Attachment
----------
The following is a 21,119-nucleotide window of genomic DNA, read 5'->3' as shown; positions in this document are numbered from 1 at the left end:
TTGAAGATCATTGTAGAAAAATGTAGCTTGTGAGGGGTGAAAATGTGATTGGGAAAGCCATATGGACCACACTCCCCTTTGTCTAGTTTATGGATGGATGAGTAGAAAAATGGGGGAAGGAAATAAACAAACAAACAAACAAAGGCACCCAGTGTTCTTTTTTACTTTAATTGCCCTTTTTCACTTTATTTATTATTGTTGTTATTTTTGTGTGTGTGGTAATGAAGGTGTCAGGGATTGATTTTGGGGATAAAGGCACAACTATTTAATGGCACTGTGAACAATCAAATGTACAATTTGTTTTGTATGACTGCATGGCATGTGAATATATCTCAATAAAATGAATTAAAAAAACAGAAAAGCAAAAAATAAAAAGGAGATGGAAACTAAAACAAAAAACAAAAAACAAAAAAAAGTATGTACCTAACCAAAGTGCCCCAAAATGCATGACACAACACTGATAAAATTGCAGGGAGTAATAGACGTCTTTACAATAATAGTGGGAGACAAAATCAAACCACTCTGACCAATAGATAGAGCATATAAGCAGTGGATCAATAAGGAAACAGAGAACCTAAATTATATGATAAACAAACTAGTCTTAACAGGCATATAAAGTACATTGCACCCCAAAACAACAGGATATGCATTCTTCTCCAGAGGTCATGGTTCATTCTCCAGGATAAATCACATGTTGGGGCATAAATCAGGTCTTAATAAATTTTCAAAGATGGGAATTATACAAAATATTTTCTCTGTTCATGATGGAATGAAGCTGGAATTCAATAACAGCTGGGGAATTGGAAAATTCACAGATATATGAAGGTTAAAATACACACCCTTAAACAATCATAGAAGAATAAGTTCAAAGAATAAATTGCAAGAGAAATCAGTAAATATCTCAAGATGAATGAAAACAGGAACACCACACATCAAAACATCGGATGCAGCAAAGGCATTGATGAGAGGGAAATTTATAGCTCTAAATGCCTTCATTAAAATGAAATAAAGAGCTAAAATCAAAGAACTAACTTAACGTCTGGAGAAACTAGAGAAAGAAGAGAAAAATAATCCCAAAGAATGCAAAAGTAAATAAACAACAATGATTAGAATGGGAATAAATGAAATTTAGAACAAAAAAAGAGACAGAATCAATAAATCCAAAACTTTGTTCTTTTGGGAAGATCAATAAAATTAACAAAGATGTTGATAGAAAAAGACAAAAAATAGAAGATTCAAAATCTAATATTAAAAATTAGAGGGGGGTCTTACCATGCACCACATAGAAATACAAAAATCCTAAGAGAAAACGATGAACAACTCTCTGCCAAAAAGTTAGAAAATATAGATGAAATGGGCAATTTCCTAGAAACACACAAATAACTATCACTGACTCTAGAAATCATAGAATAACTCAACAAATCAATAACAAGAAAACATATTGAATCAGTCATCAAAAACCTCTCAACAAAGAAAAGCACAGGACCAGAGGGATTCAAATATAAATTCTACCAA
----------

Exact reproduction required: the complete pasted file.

The following is a 21,119-nucleotide window of genomic DNA, read 5'->3' as shown; positions in this document are numbered from 1 at the left end:
TTGAAGATCATTGTAGAAAAATGTAGCTTGTGAGGGGTGAAAATGTGATTGGGAAAGCCATATGGACCACACTCCCCTTTGTCTAGTTTATGGATGGATGAGTAGAAAAATGGGGGAAGGAAATAAACAAACAAACAAACAAAGGCACCCAGTGTTCTTTTTTACTTTAATTGCCCTTTTTCACTTTATTTATTATTGTTGTTATTTTTGTGTGTGTGGTAATGAAGGTGTCAGGGATTGATTTTGGGGATAAAGGCACAACTATTTAATGGCACTGTGAACAATCAAATGTACAATTTGTTTTGTATGACTGCATGGCATGTGAATATATCTCAATAAAATGAATTAAAAAAACAGAAAAGCAAAAAATAAAAAGGAGATGGAAACTAAAACAAAAAACAAAAAACAAAAAAAAGTATGTACCTAACCAAAGTGCCCCAAAATGCATGACACAACACTGATAAAATTGCAGGGAGTAATAGACGTCTTTACAATAATAGTGGGAGACAAAATCAAACCACTCTGACCAATAGATAGAGCATATAAGCAGTGGATCAATAAGGAAACAGAGAACCTAAATTATATGATAAACAAACTAGTCTTAACAGGCATATAAAGTACATTGCACCCCAAAACAACAGGATATGCATTCTTCTCCAGAGGTCATGGTTCATTCTCCAGGATAAATCACATGTTGGGGCATAAATCAGGTCTTAATAAATTTTCAAAGATGGGAATTATACAAAATATTTTCTCTGTTCATGATGGAATGAAGCTGGAATTCAATAACAGCTGGGGAATTGGAAAATTCACAGATATATGAAGGTTAAAATACACACCCTTAAACAATCATAGAAGAATAAGTTCAAAGAATAAATTGCAAGAGAAATCAGTAAATATCTCAAGATGAATGAAAACAGGAACACCACACATCAAAACATCGGATGCAGCAAAGGCATTGATGAGAGGGAAATTTATAGCTCTAAATGCCTTCATTAAAATGAAATAAAGAGCTAAAATCAAAGAACTAACTTAACGTCTGGAGAAACTAGAGAAAGAAGAGAAAAATAATCCCAAAGAATGCAAAAGTAAATAAACAACAATGATTAGAATGGGAATAAATGAAATTTAGAACAAAAAAAGAGACAGAATCAATAAATCCAAAACTTTGTTCTTTTGGGAAGATCAATAAAATTAACAAAGATGTTGATAGAAAAAGACAAAAAATAGAAGATTCAAAATCTAATATTAAAAATTAGAGGGGGGTCTTACCATGCACCACATAGAAATACAAAAATCCTAAGAGAAAACGATGAACAACTCTCTGCCAAAAAGTTAGAAAATATAGATGAAATGGGCAATTTCCTAGAAACACACAAATAACTATCACTGACTCTAGAAATCATAGAATAACTCAACAAATCAATAACAAGAAAACATATTGAATCAGTCATCAAAAACCTCTCAACAAAGAAAAGCACAGGACCAGAGGGATTCAAATATAAATTCTACCAA